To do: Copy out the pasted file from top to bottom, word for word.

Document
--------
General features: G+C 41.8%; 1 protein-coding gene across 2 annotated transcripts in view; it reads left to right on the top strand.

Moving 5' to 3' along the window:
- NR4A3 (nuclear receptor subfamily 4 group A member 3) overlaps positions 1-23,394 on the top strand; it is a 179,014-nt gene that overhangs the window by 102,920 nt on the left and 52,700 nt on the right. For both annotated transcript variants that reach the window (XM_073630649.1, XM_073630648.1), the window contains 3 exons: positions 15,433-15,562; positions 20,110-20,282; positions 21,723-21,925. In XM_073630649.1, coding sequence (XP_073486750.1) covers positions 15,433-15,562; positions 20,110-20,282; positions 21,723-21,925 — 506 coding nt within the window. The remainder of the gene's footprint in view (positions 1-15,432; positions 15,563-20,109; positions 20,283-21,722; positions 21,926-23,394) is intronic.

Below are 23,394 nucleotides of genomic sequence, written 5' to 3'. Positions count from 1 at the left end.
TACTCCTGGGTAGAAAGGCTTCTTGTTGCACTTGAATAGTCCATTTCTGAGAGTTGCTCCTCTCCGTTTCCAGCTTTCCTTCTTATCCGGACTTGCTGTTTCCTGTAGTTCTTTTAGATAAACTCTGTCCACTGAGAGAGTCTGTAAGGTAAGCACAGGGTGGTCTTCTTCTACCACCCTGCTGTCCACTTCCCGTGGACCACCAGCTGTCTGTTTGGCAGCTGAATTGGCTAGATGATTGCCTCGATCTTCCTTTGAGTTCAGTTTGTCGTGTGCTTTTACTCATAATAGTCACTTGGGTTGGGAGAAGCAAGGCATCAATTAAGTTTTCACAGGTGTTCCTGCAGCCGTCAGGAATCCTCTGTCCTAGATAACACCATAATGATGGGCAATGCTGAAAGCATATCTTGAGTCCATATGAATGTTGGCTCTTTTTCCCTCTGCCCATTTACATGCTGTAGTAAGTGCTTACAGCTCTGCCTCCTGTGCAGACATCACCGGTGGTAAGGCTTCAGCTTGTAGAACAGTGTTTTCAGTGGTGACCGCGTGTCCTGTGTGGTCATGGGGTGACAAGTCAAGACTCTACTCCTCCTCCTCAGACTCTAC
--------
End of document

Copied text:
General features: G+C 41.8%; 1 protein-coding gene across 2 annotated transcripts in view; it reads left to right on the top strand.

Moving 5' to 3' along the window:
- NR4A3 (nuclear receptor subfamily 4 group A member 3) overlaps positions 1-23,394 on the top strand; it is a 179,014-nt gene that overhangs the window by 102,920 nt on the left and 52,700 nt on the right. For both annotated transcript variants that reach the window (XM_073630649.1, XM_073630648.1), the window contains 3 exons: positions 15,433-15,562; positions 20,110-20,282; positions 21,723-21,925. In XM_073630649.1, coding sequence (XP_073486750.1) covers positions 15,433-15,562; positions 20,110-20,282; positions 21,723-21,925 — 506 coding nt within the window. The remainder of the gene's footprint in view (positions 1-15,432; positions 15,563-20,109; positions 20,283-21,722; positions 21,926-23,394) is intronic.

Below are 23,394 nucleotides of genomic sequence, written 5' to 3'. Positions count from 1 at the left end.
TACTCCTGGGTAGAAAGGCTTCTTGTTGCACTTGAATAGTCCATTTCTGAGAGTTGCTCCTCTCCGTTTCCAGCTTTCCTTCTTATCCGGACTTGCTGTTTCCTGTAGTTCTTTTAGATAAACTCTGTCCACTGAGAGAGTCTGTAAGGTAAGCACAGGGTGGTCTTCTTCTACCACCCTGCTGTCCACTTCCCGTGGACCACCAGCTGTCTGTTTGGCAGCTGAATTGGCTAGATGATTGCCTCGATCTTCCTTTGAGTTCAGTTTGTCGTGTGCTTTTACTCATAATAGTCACTTGGGTTGGGAGAAGCAAGGCATCAATTAAGTTTTCACAGGTGTTCCTGCAGCCGTCAGGAATCCTCTGTCCTAGATAACACCATAATGATGGGCAATGCTGAAAGCATATCTTGAGTCCATATGAATGTTGGCTCTTTTTCCCTCTGCCCATTTACATGCTGTAGTAAGTGCTTACAGCTCTGCCTCCTGTGCAGACATCACCGGTGGTAAGGCTTCAGCTTGTAGAACAGTGTTTTCAGTGGTGACCGCGTGTCCTGTGTGGTCATGGGGTGACAAGTCAAGACTCTACTCCTCCTCCTCAGACTCTAC